"Caylus": not the most gripping of titles for a game. Despite this, Caylus has fought off plenty of more intriguing sounding games to hold on to the number 9 spot on the Board Game Geek rankings. And, you can even buy the t-shirt.
Caylus is one of those games for thinkers; one of those games where the term "analysis paralysis" is particularly apt. It presents you with choices - limited at first but increasing as the game goes on - that lead to a frustrating want-to-do-everything-but-can't-afford-to-and-if-I-don't-do-that-then-someone-else-will-and-it's-just-not-fair-damnit.
Ultimately, your goal is to earn more prestige points (effectively victory points) than anyone else. You do this by accumulating resources and then using those resources to build buildings and/or build part of a castle. Of course, everyone else is trying to do the same thing, and once that castle is built it's game over and you hope you've done enough to win.
Of course, to do all of this, we need a pretty board to play on. Here's one I prepared earlier:
What? That monster? Wait, no. That's the Essen ye-olde-gigantic-3D-rific version. Here's what we peasants play on:
As you can see we've got a kick-arse castle at the top, and a path that leads down through a village, and across a bridge, before winding gracefully down through lush green pastures.
As the game progresses, those empty squares will be filled with buildings. The first six after the bridge are filled at the start of the game, with the remaining empty spaces filled during the game when players decide to build.
The buildings themselves give various benefits from producing resources (food, wood, stone, cloth or gold), to trading resources for money or vice versa, to allowing new types of buildings to be placed on the board.
Each building generally has a cost, a reward for building, and some sort of output (what you get from that building), though there are exceptions (aren't there always?).
Say you wanted to build a farm. That's the wooden building in the middle of the bottom row in the picture above. It will cost you one wood and one food to build (as indicated by the cubes in the top left of the tile), reward you with 2 prestige points (per the top right of the tile), and will produce either two food (mmm...pork) or one cloth when it is utilised.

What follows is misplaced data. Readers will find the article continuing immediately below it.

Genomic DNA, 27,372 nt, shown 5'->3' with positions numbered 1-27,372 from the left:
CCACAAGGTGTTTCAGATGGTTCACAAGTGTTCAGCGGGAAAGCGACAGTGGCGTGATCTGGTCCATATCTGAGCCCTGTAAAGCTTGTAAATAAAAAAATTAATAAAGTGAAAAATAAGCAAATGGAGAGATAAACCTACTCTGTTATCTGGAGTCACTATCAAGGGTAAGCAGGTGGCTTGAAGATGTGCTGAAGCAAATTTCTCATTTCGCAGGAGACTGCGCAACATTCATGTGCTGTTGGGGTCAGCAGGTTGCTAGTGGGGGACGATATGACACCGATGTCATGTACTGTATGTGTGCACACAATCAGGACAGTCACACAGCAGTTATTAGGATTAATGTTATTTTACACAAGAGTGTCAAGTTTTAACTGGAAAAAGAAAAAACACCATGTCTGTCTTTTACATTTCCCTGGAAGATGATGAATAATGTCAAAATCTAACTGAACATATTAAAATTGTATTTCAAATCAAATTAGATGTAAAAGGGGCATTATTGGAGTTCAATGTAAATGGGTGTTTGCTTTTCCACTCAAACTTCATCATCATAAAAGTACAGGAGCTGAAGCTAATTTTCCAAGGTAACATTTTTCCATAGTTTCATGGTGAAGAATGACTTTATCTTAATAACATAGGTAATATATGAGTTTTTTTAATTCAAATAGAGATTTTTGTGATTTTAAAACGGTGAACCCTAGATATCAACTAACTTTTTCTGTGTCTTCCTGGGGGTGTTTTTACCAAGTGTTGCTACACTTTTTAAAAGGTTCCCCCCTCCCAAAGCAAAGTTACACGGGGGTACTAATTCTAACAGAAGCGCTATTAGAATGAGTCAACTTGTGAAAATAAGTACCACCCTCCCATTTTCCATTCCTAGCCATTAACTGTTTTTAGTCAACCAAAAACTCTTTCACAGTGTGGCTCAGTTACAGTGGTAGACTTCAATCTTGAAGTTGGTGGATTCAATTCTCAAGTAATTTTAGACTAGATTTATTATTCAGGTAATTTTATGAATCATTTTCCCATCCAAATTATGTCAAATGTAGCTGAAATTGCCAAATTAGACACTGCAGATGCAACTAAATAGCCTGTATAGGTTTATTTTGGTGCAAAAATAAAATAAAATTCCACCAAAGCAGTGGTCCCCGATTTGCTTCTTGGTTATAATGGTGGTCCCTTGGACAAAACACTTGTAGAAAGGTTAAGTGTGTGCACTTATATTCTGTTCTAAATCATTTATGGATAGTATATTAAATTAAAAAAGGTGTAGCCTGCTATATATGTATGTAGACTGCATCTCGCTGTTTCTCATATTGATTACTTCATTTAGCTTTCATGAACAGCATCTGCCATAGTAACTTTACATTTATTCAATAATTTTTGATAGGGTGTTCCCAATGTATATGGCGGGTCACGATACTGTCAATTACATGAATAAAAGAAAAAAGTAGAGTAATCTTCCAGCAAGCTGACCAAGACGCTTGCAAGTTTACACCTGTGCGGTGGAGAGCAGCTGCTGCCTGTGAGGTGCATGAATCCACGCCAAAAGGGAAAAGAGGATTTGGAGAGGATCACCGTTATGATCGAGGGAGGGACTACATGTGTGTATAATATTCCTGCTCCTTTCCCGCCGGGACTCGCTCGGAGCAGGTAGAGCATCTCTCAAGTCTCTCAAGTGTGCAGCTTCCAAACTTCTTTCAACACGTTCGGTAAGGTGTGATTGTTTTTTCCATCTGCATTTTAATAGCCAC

Which leads, in a nice little segue, to a quick explanation of how buildings are utilised.
Each player has six workers. Taking it in turns, players place one worker at a time on a building. Most buildings can only have one worker on them. Once everyone has placed all the workers they wish to (there may not be enough buildings or you might not have enough money (placing workers costs money) to place all of your workers) then each building with a worker is resolved from the castle downwards and whoever placed their worker on a building gets the benefit from it.
Just because you built a building (you get to place a little house on the tile to signify you own it) doesn't mean other players can't place their worker there. In fact, it can be handy if they do, because every time another player uses one of your buildings you earn a prestige point. Not only that, but some buildings also reward the owner with resources if another player's worker is placed there. Sweet.
So far it's looking relatively straight forward right? You place workers on buildings - those buildings give you resources or money, or the right to buy another building. Of course, it's not that simple.
Firstly, the buildings between the castle and the bridge are special and have some, er, special benefits. In particular, the Stables allow you to change the order of play, which doesn't change otherwise. The Inn lets you place all your workers for 1 denier (the game's currency), even if you would have to pay more.
The Merchant's Guild lets you move the provost up and down the road.